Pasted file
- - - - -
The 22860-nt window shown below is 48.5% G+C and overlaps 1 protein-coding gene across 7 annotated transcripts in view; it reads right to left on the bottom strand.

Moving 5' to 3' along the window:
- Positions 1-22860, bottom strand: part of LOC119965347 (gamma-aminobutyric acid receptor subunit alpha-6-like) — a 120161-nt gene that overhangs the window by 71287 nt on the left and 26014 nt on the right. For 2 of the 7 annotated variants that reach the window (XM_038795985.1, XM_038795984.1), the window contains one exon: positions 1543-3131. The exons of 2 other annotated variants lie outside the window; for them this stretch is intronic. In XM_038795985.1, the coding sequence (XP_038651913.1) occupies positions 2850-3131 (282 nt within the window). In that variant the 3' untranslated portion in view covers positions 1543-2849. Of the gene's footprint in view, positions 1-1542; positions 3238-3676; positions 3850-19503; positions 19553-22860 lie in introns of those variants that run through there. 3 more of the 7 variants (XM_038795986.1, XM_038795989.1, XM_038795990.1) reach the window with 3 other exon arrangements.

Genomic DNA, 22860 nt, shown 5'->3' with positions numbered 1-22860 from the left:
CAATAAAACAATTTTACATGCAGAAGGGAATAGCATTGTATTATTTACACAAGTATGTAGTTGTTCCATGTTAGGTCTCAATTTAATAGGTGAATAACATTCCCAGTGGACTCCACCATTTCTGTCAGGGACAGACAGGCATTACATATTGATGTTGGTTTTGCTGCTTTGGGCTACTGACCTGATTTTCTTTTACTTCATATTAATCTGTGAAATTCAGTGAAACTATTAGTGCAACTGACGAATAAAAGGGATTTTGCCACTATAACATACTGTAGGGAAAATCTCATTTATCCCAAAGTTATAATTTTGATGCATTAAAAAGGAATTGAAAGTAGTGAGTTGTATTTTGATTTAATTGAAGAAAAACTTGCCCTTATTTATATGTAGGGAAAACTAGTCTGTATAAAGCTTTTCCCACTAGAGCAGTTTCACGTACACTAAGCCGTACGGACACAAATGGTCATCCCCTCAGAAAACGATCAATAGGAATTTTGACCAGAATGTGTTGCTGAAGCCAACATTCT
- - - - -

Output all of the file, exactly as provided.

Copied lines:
The 22860-nt window shown below is 48.5% G+C and overlaps 1 protein-coding gene across 7 annotated transcripts in view; it reads right to left on the bottom strand.

Moving 5' to 3' along the window:
- Positions 1-22860, bottom strand: part of LOC119965347 (gamma-aminobutyric acid receptor subunit alpha-6-like) — a 120161-nt gene that overhangs the window by 71287 nt on the left and 26014 nt on the right. For 2 of the 7 annotated variants that reach the window (XM_038795985.1, XM_038795984.1), the window contains one exon: positions 1543-3131. The exons of 2 other annotated variants lie outside the window; for them this stretch is intronic. In XM_038795985.1, the coding sequence (XP_038651913.1) occupies positions 2850-3131 (282 nt within the window). In that variant the 3' untranslated portion in view covers positions 1543-2849. Of the gene's footprint in view, positions 1-1542; positions 3238-3676; positions 3850-19503; positions 19553-22860 lie in introns of those variants that run through there. 3 more of the 7 variants (XM_038795986.1, XM_038795989.1, XM_038795990.1) reach the window with 3 other exon arrangements.

Genomic DNA, 22860 nt, shown 5'->3' with positions numbered 1-22860 from the left:
CAATAAAACAATTTTACATGCAGAAGGGAATAGCATTGTATTATTTACACAAGTATGTAGTTGTTCCATGTTAGGTCTCAATTTAATAGGTGAATAACATTCCCAGTGGACTCCACCATTTCTGTCAGGGACAGACAGGCATTACATATTGATGTTGGTTTTGCTGCTTTGGGCTACTGACCTGATTTTCTTTTACTTCATATTAATCTGTGAAATTCAGTGAAACTATTAGTGCAACTGACGAATAAAAGGGATTTTGCCACTATAACATACTGTAGGGAAAATCTCATTTATCCCAAAGTTATAATTTTGATGCATTAAAAAGGAATTGAAAGTAGTGAGTTGTATTTTGATTTAATTGAAGAAAAACTTGCCCTTATTTATATGTAGGGAAAACTAGTCTGTATAAAGCTTTTCCCACTAGAGCAGTTTCACGTACACTAAGCCGTACGGACACAAATGGTCATCCCCTCAGAAAACGATCAATAGGAATTTTGACCAGAATGTGTTGCTGAAGCCAACATTCT